PGN: What was the biggest difference you faced in taking what you do from radio to television?
WW: Editing my conversation. My conversations with my guests on the radio were endless depending on how well we were getting along. I had guests that stayed for hours like Mariah Carey, Jennifer Lopez or Kanye West. Now that I have a talk show, my conversations have got to be seven minutes on one side of the interview and then we take a break and come back and we have three minutes. No more, no less. We’re going to be cut off by a commercial. It’s a one-hour show so it’s really different from having four hours to luxuriate in conversation with someone and declare the commercial break where I need them to be. I was always able to move them around in radio.
PGN: Over the course of your career in radio you have run afoul of a few celebrities. Why do you think you drew such negative reactions from them?
WW: My name wasn’t Matt Lauer. It was Wendy. For better or for worse, celebrities want to give the big “get” to the person with the biggest forum. And while I had millions of people listening to me on the radio, radio doesn’t get the respect that it deserves. Celebrities would rather go on TV to make their big announcement or to give their big interview.
PGN: Do you think urban or hip-hop artists are touchier when the conversation turns toward sexuality and their personal lives? And if so, why is that?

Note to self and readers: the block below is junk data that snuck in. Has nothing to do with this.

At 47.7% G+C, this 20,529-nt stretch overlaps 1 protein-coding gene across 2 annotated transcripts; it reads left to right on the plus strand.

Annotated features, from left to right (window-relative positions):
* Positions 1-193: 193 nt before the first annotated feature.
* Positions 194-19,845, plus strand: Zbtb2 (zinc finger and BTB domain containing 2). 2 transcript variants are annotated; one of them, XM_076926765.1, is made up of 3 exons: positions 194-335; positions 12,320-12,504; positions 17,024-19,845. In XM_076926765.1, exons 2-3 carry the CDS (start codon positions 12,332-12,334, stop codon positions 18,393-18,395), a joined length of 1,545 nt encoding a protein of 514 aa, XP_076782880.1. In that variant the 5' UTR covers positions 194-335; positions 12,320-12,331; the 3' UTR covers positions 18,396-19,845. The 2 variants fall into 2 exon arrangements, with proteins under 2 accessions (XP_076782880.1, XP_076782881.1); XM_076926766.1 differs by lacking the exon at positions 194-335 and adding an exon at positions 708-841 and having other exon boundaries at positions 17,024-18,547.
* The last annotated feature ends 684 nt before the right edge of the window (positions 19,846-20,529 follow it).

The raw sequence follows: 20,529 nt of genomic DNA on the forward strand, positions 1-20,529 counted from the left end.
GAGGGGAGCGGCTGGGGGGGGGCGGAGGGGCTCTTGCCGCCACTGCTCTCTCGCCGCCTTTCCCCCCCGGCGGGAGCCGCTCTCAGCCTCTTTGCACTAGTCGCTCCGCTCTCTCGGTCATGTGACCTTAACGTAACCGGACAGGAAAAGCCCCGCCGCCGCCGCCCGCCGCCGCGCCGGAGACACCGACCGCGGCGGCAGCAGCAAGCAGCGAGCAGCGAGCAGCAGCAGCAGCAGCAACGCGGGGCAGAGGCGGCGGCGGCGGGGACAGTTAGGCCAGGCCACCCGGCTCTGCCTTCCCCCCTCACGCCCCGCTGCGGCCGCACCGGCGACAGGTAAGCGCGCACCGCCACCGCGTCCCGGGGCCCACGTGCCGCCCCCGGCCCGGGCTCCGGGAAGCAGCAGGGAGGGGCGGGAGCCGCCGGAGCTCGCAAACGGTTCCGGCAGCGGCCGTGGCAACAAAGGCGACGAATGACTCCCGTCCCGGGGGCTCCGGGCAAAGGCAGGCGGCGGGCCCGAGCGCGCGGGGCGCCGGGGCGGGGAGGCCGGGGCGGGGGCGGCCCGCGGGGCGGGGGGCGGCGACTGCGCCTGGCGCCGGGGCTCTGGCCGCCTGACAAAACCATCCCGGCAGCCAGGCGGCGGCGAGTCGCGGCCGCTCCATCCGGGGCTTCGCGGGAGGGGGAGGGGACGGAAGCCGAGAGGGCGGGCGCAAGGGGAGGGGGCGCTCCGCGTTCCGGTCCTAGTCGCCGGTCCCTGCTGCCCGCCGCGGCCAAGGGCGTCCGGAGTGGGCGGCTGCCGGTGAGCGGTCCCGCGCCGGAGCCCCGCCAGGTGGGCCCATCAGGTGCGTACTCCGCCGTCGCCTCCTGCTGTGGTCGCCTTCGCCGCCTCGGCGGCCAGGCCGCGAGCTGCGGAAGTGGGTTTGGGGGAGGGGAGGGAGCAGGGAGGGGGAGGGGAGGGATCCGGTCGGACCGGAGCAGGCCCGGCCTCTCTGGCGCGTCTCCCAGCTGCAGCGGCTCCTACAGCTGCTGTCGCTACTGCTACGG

WW: When we talk hip-hop and R&B, I think of hip-hop being steeped in the black community. When I think of black I think of my people. My people still want our drunks to sit around the kitchen table and be propped up as opposed to putting them into rehab. That is the reality of my community. We don’t address things that need to be addressed, whether it be sexuality or our churches, which are steeped in a lot of secrets. When you have a problem, whether it be addiction or sexuality, for us as black people, it tends to be another layer of problems that we don’t want to deal with publicly. Every community has its own secrets and its own problems, whether it’s a faith-based community or ethnic background. For my community, one of the things we struggle to deal with is acceptance of a lot.
PGN: Do you think, in regard to your career in radio, you deserved the shock-jock label?